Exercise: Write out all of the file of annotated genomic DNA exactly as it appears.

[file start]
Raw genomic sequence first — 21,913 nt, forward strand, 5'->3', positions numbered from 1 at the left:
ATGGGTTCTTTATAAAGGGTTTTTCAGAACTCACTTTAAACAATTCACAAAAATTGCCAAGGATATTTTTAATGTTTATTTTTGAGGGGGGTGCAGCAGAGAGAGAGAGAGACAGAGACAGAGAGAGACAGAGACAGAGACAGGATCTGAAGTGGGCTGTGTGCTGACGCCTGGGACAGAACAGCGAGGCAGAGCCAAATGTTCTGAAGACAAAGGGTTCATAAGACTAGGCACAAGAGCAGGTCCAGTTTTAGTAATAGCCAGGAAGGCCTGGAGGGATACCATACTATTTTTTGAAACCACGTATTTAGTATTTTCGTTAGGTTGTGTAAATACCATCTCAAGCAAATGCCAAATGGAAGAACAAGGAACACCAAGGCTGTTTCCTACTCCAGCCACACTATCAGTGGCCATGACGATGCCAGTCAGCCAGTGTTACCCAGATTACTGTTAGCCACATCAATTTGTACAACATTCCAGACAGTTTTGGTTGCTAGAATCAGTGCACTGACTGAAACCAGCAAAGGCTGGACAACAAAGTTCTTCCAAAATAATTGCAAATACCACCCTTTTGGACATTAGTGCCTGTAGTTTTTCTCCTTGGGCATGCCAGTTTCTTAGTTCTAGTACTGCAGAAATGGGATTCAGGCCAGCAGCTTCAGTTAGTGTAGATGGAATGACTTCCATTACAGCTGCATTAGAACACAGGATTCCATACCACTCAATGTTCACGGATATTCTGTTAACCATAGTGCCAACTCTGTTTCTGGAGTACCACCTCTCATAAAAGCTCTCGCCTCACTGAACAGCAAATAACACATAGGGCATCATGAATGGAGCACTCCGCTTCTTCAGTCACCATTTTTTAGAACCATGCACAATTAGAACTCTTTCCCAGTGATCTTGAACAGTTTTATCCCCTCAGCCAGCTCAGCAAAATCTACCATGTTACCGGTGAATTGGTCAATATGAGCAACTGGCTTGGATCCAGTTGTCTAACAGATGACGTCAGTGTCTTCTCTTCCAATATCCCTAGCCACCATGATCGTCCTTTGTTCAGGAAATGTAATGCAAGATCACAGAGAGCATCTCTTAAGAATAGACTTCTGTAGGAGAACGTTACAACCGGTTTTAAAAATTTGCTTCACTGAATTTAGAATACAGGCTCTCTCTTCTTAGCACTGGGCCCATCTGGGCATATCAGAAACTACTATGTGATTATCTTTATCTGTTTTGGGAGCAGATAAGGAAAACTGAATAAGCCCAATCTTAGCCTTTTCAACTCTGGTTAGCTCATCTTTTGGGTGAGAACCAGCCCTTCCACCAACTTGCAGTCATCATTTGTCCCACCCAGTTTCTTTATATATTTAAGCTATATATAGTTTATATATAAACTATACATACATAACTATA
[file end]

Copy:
Raw genomic sequence first — 21,913 nt, forward strand, 5'->3', positions numbered from 1 at the left:
ATGGGTTCTTTATAAAGGGTTTTTCAGAACTCACTTTAAACAATTCACAAAAATTGCCAAGGATATTTTTAATGTTTATTTTTGAGGGGGGTGCAGCAGAGAGAGAGAGAGACAGAGACAGAGAGAGACAGAGACAGAGACAGGATCTGAAGTGGGCTGTGTGCTGACGCCTGGGACAGAACAGCGAGGCAGAGCCAAATGTTCTGAAGACAAAGGGTTCATAAGACTAGGCACAAGAGCAGGTCCAGTTTTAGTAATAGCCAGGAAGGCCTGGAGGGATACCATACTATTTTTTGAAACCACGTATTTAGTATTTTCGTTAGGTTGTGTAAATACCATCTCAAGCAAATGCCAAATGGAAGAACAAGGAACACCAAGGCTGTTTCCTACTCCAGCCACACTATCAGTGGCCATGACGATGCCAGTCAGCCAGTGTTACCCAGATTACTGTTAGCCACATCAATTTGTACAACATTCCAGACAGTTTTGGTTGCTAGAATCAGTGCACTGACTGAAACCAGCAAAGGCTGGACAACAAAGTTCTTCCAAAATAATTGCAAATACCACCCTTTTGGACATTAGTGCCTGTAGTTTTTCTCCTTGGGCATGCCAGTTTCTTAGTTCTAGTACTGCAGAAATGGGATTCAGGCCAGCAGCTTCAGTTAGTGTAGATGGAATGACTTCCATTACAGCTGCATTAGAACACAGGATTCCATACCACTCAATGTTCACGGATATTCTGTTAACCATAGTGCCAACTCTGTTTCTGGAGTACCACCTCTCATAAAAGCTCTCGCCTCACTGAACAGCAAATAACACATAGGGCATCATGAATGGAGCACTCCGCTTCTTCAGTCACCATTTTTTAGAACCATGCACAATTAGAACTCTTTCCCAGTGATCTTGAACAGTTTTATCCCCTCAGCCAGCTCAGCAAAATCTACCATGTTACCGGTGAATTGGTCAATATGAGCAACTGGCTTGGATCCAGTTGTCTAACAGATGACGTCAGTGTCTTCTCTTCCAATATCCCTAGCCACCATGATCGTCCTTTGTTCAGGAAATGTAATGCAAGATCACAGAGAGCATCTCTTAAGAATAGACTTCTGTAGGAGAACGTTACAACCGGTTTTAAAAATTTGCTTCACTGAATTTAGAATACAGGCTCTCTCTTCTTAGCACTGGGCCCATCTGGGCATATCAGAAACTACTATGTGATTATCTTTATCTGTTTTGGGAGCAGATAAGGAAAACTGAATAAGCCCAATCTTAGCCTTTTCAACTCTGGTTAGCTCATCTTTTGGGTGAGAACCAGCCCTTCCACCAACTTGCAGTCATCATTTGTCCCACCCAGTTTCTTTATATATTTAAGCTATATATAGTTTATATATAAACTATACATACATAACTATA